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e-CFR data is current as of August 6, 2020

Title 7Subtitle APart 3Subpart B → §3.14


Title 7: Agriculture
PART 3—DEBT MANAGEMENT
Subpart B—Standards for the Administrative Collection and Compromise of Claims


§3.14   Suspension or revocation of eligibility for loans and loan guarantees, licenses, permits, or privileges.

(a) Agencies are not permitted to extend financial assistance in the form of a loan, loan guarantee, or loan insurance to any person delinquent on a nontax debt owed to a Federal agency, except as otherwise authorized by law or upon waiver of application of this section by the USDA Chief Financial Officer (CFO) or Deputy CFO. This prohibition does not apply to disaster loans. Agencies may extend credit after the delinquency has been resolved. The Secretary of the Treasury may exempt classes of debts from this prohibition and has prescribed standards defining when a “delinquency” is “resolved” for purposes of this prohibition. See 31 CFR 285.13 (Barring Delinquent Debtors from Obtaining Federal Loans or Loan Insurance or Guarantees).

(b) Similarly, agencies also are not permitted to extend financial assistance (either directly or indirectly) in the form of grants, loans, or loan guarantees to judgment debtors who have a judgment lien placed against their property until the judgment is satisfied, unless the agency grants a waiver in accordance with agency regulations. See 31 U.S.C. 3720B.

(c) In non-bankruptcy cases, agencies pursuing the collection of statutory penalties, forfeitures, or other types of claims must consider the suspension or revocation of licenses, permits, or other privileges for any inexcusable or willful failure of a debtor to pay such a debt in accordance with the agency's regulations or governing procedures. The debtor will be advised in the agency's written demand for payment of the agency's ability to suspend or revoke licenses, permits, or privileges.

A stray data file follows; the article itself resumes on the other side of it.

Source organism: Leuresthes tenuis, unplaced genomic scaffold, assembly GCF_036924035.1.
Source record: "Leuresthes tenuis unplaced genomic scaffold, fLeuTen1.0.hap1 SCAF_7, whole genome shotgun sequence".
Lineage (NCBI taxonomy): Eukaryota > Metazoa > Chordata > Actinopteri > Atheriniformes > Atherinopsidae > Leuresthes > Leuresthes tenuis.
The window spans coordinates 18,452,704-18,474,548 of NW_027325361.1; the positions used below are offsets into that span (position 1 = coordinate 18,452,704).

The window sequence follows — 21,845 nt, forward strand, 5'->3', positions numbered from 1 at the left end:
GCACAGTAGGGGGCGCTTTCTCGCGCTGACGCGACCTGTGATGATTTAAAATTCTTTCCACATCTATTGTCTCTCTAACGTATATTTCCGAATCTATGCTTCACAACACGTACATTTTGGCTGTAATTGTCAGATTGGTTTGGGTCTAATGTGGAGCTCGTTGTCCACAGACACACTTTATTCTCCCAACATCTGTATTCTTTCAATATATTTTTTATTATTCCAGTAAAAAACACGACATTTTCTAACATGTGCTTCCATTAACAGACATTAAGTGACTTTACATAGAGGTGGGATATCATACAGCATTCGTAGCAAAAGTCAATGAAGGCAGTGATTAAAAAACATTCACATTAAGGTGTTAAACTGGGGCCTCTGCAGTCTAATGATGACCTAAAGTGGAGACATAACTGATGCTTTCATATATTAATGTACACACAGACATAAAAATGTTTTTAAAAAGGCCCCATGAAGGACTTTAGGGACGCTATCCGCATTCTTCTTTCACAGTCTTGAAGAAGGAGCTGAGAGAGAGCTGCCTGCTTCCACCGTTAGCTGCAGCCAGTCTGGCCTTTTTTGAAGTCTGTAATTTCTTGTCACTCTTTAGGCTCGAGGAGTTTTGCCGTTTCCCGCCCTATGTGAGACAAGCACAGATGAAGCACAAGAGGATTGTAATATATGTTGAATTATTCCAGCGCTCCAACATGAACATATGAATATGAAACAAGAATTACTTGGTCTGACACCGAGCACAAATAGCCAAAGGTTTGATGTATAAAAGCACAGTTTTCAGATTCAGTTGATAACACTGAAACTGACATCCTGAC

(d) Any agency making, guaranteeing, insuring, acquiring, or participating in, loans must consider suspending or disqualifying any lender, contractor, or broker from doing further business with the agency or engaging in programs sponsored by the agency if such lender, contractor, or broker fails to pay its debts to the government within a reasonable time or if such lender, contractor, or broker has been suspended, debarred, or disqualified from participation in a program or activity by USDA or another Federal agency. Failure to pay a single substantial debt, or a number of outstanding debts (including disallowed costs and overrun payments, but not including sums owed to the government under the Internal Revenue Code or as specified in the appropriations provisions regarding outstanding tax debt in sections 745 and 746 of Division E of the Consolidated Appropriations Act, 2016 (Pub. L. 114-113) and successor provisions of law) owed to any Federal agency or instrumentality is grounds for non-procurement suspension or debarment if the debt is uncontested and the debtor's legal administrative remedies for review of the debt are exhausted. See 2 CFR 180.800(c)(3).

(e) The failure of any surety to honor its obligations in accordance with 31 U.S.C. 9305 will be reported to Treasury. Treasury will forward to all interested agencies notification that a surety's certificate of authority to do business with the government has been revoked.

(f) The suspension or revocation of licenses, permits, or privileges also may extend to USDA programs or activities that are administered by the States on behalf of the government, to the extent that they affect the government's ability to collect money or funds owed by debtors. Therefore, States that manage USDA activities, pursuant to approval from the agencies, will ensure that appropriate steps are taken to safeguard against issuing licenses, permits, or privileges to debtors who fail to pay their debts to the government.

(g) In bankruptcy cases, before advising the debtor of an agency's intention to suspend or revoke licenses, permits, or privileges, agencies may request legal advice from OGC concerning the impact of the Bankruptcy Code, particularly 11 U.S.C. 362 and 525, which may restrict such action.

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